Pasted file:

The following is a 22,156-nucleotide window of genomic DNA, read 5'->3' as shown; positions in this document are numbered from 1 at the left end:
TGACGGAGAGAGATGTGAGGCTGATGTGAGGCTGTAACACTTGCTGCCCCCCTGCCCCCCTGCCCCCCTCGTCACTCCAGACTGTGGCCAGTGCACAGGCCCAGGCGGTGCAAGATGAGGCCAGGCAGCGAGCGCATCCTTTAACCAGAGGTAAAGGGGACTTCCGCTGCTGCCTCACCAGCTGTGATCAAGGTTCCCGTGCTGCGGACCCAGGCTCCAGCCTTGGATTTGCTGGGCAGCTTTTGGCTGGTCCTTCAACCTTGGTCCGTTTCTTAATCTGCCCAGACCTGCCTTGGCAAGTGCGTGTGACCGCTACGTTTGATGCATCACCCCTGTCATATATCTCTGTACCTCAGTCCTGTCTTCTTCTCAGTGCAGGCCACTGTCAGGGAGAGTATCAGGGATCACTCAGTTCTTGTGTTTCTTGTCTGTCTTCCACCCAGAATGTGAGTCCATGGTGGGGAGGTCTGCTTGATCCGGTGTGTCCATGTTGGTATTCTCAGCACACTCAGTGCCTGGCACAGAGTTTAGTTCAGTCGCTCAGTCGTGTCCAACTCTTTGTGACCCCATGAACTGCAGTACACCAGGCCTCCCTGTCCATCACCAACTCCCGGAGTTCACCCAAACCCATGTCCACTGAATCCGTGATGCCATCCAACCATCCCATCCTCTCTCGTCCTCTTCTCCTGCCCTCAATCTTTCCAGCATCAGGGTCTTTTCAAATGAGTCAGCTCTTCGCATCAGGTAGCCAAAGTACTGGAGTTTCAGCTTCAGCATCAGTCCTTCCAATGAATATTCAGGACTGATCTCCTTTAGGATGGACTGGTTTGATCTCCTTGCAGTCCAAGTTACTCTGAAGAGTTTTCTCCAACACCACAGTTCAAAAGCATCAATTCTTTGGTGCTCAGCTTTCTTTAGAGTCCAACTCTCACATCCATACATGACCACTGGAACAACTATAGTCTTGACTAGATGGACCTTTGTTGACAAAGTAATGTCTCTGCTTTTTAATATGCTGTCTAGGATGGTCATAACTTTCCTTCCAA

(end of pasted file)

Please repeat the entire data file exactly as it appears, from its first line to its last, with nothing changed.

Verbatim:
The following is a 22,156-nucleotide window of genomic DNA, read 5'->3' as shown; positions in this document are numbered from 1 at the left end:
TGACGGAGAGAGATGTGAGGCTGATGTGAGGCTGTAACACTTGCTGCCCCCCTGCCCCCCTGCCCCCCTCGTCACTCCAGACTGTGGCCAGTGCACAGGCCCAGGCGGTGCAAGATGAGGCCAGGCAGCGAGCGCATCCTTTAACCAGAGGTAAAGGGGACTTCCGCTGCTGCCTCACCAGCTGTGATCAAGGTTCCCGTGCTGCGGACCCAGGCTCCAGCCTTGGATTTGCTGGGCAGCTTTTGGCTGGTCCTTCAACCTTGGTCCGTTTCTTAATCTGCCCAGACCTGCCTTGGCAAGTGCGTGTGACCGCTACGTTTGATGCATCACCCCTGTCATATATCTCTGTACCTCAGTCCTGTCTTCTTCTCAGTGCAGGCCACTGTCAGGGAGAGTATCAGGGATCACTCAGTTCTTGTGTTTCTTGTCTGTCTTCCACCCAGAATGTGAGTCCATGGTGGGGAGGTCTGCTTGATCCGGTGTGTCCATGTTGGTATTCTCAGCACACTCAGTGCCTGGCACAGAGTTTAGTTCAGTCGCTCAGTCGTGTCCAACTCTTTGTGACCCCATGAACTGCAGTACACCAGGCCTCCCTGTCCATCACCAACTCCCGGAGTTCACCCAAACCCATGTCCACTGAATCCGTGATGCCATCCAACCATCCCATCCTCTCTCGTCCTCTTCTCCTGCCCTCAATCTTTCCAGCATCAGGGTCTTTTCAAATGAGTCAGCTCTTCGCATCAGGTAGCCAAAGTACTGGAGTTTCAGCTTCAGCATCAGTCCTTCCAATGAATATTCAGGACTGATCTCCTTTAGGATGGACTGGTTTGATCTCCTTGCAGTCCAAGTTACTCTGAAGAGTTTTCTCCAACACCACAGTTCAAAAGCATCAATTCTTTGGTGCTCAGCTTTCTTTAGAGTCCAACTCTCACATCCATACATGACCACTGGAACAACTATAGTCTTGACTAGATGGACCTTTGTTGACAAAGTAATGTCTCTGCTTTTTAATATGCTGTCTAGGATGGTCATAACTTTCCTTCCAA